….participant observation is not a single method but rather a characteristic style of research which makes use of a number of methods and techniques – observation, informant interviewing, document analysis, respondent interviewing and participation with self-analysis.
Very early on I was conscious that my Jamaican but being born English origin lent itself to an experience of a British state education that would not give recognition, credence or justice to my witnessing of the nature of man; or even that there could be an opinion other than one that came from a British Imperial locus. My world view firstly at Latchmere Primary School as a child “the class of 77 – The Queen’s Silver Jubilee Year” was shaped by a staff team dynamically led by a great educationalist Head Teacher John Bartholomew, who had created in us an outlook on the world that had the potential to be tackled and experienced as a wonderous life adventure. My transition to Battersea County Comprehensive School as an adolescent “the class of ’82” gave a more sobering outlook at what the world had on offer which meant coming terms with the common South London upbringing that lower middle class teachers saw as the reality to be shared with my peer group and gave in particular young black teenagers an extensive frame of reference in preparation for what British society had to offer the sons and daughters of her former Colonial children. I had become a participant observer before I knew what participant observer was.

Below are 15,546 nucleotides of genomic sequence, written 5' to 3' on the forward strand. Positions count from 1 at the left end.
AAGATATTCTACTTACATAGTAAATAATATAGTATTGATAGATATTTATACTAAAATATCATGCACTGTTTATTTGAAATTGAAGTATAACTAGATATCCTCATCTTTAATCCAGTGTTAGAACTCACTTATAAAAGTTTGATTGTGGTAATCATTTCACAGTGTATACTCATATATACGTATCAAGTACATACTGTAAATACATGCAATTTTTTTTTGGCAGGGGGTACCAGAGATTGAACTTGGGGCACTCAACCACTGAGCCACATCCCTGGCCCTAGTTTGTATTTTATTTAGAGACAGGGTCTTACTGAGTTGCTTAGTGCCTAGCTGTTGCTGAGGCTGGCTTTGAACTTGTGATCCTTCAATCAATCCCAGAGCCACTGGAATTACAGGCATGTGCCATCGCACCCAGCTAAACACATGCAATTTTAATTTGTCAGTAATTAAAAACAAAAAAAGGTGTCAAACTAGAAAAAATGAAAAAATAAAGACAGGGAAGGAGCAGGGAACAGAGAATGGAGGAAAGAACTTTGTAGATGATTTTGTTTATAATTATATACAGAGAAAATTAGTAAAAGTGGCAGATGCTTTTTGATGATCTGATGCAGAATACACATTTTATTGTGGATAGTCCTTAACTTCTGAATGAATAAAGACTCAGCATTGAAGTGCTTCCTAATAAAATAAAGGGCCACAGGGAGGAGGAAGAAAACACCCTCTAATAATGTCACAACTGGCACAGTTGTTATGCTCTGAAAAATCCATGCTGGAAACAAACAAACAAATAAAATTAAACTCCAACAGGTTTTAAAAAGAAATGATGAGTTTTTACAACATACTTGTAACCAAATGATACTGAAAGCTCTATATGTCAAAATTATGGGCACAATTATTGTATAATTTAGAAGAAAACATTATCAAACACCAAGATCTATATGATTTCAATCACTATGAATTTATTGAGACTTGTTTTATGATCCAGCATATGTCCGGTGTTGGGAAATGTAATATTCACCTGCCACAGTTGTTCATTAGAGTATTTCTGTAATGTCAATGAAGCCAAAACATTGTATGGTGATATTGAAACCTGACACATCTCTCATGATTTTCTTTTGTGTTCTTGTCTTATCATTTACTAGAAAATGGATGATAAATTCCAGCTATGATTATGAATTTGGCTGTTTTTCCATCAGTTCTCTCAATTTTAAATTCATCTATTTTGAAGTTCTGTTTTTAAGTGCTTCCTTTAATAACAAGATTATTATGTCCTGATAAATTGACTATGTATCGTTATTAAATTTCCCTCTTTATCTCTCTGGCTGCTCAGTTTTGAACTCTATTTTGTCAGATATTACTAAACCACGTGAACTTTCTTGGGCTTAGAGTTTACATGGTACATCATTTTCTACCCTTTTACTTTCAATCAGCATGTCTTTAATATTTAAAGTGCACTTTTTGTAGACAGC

The method of participant observation leads the investigator to accept a role within the social situation he studies: he participates as a member of the group while observing it. In theory, this direct participation in the group life permits an easy entrance into the social situation by reducing the resistance of the group members; decreases the extent to which the investigator disturbs the ‘natural’ situation, and permits the investigator to experience and observe the group’s norms, values, conflicts and pressures, which (over a long period) cannot be hidden from someone playing an in-group role.
Throughout the ’70s and ’80s the broken Jamaican Patois dialect was the language of revolution and the hierarchy in terms of street culture and communities excluded from the mainstream; my generation where at the beginning of those who reconciled claiming their British identity and that it could be possible to survive both in the mainstream and the sub-culture. Being brought up by a young single Jamaican mother responsible for two young children in a post war Britain that turned out to be more foreign than initially anticipated and not so “Great”; the experience of the mid winters of discontent of a structuralist 70’s Britain with the default Hard Knock Life on the council estates of South London gave a particular understanding of the inclusion and exclusion power dynamics between those that invested in the languages of the dominant culture and those that resisted it and the unwritten rules of the cultural norms of both sides and all of the elements in-between.